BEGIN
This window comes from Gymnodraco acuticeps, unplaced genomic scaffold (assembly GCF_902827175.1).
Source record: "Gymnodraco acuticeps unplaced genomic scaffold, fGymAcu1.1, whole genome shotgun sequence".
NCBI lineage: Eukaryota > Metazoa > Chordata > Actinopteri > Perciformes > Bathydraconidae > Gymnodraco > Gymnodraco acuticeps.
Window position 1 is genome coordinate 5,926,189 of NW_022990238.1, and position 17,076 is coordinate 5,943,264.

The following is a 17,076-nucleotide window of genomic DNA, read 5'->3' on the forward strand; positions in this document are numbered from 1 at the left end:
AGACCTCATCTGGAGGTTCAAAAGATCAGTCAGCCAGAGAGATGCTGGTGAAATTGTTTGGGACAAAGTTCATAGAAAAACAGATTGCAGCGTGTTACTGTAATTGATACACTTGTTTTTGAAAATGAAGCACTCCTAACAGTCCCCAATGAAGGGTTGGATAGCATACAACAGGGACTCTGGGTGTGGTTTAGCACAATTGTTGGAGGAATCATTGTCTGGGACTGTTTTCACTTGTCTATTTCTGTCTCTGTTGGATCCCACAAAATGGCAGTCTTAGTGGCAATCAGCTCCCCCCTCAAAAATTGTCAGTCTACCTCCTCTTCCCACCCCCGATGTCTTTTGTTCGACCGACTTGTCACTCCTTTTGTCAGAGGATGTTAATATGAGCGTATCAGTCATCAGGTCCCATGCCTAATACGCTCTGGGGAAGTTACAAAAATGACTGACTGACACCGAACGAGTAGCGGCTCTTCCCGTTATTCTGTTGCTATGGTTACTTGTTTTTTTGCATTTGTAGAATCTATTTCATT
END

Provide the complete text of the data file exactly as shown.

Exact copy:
This window comes from Gymnodraco acuticeps, unplaced genomic scaffold (assembly GCF_902827175.1).
Source record: "Gymnodraco acuticeps unplaced genomic scaffold, fGymAcu1.1, whole genome shotgun sequence".
NCBI lineage: Eukaryota > Metazoa > Chordata > Actinopteri > Perciformes > Bathydraconidae > Gymnodraco > Gymnodraco acuticeps.
Window position 1 is genome coordinate 5,926,189 of NW_022990238.1, and position 17,076 is coordinate 5,943,264.

The following is a 17,076-nucleotide window of genomic DNA, read 5'->3' on the forward strand; positions in this document are numbered from 1 at the left end:
AGACCTCATCTGGAGGTTCAAAAGATCAGTCAGCCAGAGAGATGCTGGTGAAATTGTTTGGGACAAAGTTCATAGAAAAACAGATTGCAGCGTGTTACTGTAATTGATACACTTGTTTTTGAAAATGAAGCACTCCTAACAGTCCCCAATGAAGGGTTGGATAGCATACAACAGGGACTCTGGGTGTGGTTTAGCACAATTGTTGGAGGAATCATTGTCTGGGACTGTTTTCACTTGTCTATTTCTGTCTCTGTTGGATCCCACAAAATGGCAGTCTTAGTGGCAATCAGCTCCCCCCTCAAAAATTGTCAGTCTACCTCCTCTTCCCACCCCCGATGTCTTTTGTTCGACCGACTTGTCACTCCTTTTGTCAGAGGATGTTAATATGAGCGTATCAGTCATCAGGTCCCATGCCTAATACGCTCTGGGGAAGTTACAAAAATGACTGACTGACACCGAACGAGTAGCGGCTCTTCCCGTTATTCTGTTGCTATGGTTACTTGTTTTTTTGCATTTGTAGAATCTATTTCATT